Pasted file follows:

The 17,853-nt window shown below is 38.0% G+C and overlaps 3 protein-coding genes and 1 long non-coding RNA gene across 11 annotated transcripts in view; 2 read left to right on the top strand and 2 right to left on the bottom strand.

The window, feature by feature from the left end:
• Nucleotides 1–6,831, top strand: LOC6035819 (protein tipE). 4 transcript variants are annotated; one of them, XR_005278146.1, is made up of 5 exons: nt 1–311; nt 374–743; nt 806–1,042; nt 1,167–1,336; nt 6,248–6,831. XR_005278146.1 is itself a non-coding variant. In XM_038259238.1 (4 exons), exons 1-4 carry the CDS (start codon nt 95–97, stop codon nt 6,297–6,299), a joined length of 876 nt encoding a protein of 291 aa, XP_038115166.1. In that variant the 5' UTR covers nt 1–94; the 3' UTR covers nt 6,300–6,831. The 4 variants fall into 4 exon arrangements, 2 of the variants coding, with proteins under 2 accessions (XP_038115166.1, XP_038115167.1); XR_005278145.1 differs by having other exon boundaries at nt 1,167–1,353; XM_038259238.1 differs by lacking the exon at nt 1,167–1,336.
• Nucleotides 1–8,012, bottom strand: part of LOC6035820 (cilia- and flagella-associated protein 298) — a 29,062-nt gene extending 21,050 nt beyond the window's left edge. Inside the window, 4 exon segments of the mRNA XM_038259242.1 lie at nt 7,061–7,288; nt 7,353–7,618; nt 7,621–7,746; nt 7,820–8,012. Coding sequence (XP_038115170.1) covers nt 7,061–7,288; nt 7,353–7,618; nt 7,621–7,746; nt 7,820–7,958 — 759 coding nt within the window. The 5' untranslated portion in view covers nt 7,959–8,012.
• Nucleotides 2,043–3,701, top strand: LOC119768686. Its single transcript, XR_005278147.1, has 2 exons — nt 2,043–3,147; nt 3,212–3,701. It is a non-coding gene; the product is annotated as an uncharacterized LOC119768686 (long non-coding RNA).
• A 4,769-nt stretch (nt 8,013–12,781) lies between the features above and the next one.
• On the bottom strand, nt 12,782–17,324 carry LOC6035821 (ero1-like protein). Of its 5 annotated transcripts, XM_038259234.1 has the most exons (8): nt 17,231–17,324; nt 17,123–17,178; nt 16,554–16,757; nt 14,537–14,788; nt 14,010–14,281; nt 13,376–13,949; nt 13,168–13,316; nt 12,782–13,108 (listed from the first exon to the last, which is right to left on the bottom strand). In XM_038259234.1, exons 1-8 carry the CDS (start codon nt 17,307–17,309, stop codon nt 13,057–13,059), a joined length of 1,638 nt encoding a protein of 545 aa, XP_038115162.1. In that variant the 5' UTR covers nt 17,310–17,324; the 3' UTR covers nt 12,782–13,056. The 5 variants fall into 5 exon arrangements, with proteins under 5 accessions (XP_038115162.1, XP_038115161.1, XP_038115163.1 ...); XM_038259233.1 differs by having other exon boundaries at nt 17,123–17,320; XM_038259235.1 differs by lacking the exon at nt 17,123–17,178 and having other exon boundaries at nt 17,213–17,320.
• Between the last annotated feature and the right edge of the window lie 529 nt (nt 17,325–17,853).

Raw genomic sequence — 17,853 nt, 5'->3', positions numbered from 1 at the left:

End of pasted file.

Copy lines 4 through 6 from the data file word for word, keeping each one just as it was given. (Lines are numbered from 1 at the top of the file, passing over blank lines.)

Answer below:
• Nucleotides 1–8,012, bottom strand: part of LOC6035820 (cilia- and flagella-associated protein 298) — a 29,062-nt gene extending 21,050 nt beyond the window's left edge. Inside the window, 4 exon segments of the mRNA XM_038259242.1 lie at nt 7,061–7,288; nt 7,353–7,618; nt 7,621–7,746; nt 7,820–8,012. Coding sequence (XP_038115170.1) covers nt 7,061–7,288; nt 7,353–7,618; nt 7,621–7,746; nt 7,820–7,958 — 759 coding nt within the window. The 5' untranslated portion in view covers nt 7,959–8,012.
• Nucleotides 2,043–3,701, top strand: LOC119768686. Its single transcript, XR_005278147.1, has 2 exons — nt 2,043–3,147; nt 3,212–3,701. It is a non-coding gene; the product is annotated as an uncharacterized LOC119768686 (long non-coding RNA).
• A 4,769-nt stretch (nt 8,013–12,781) lies between the features above and the next one.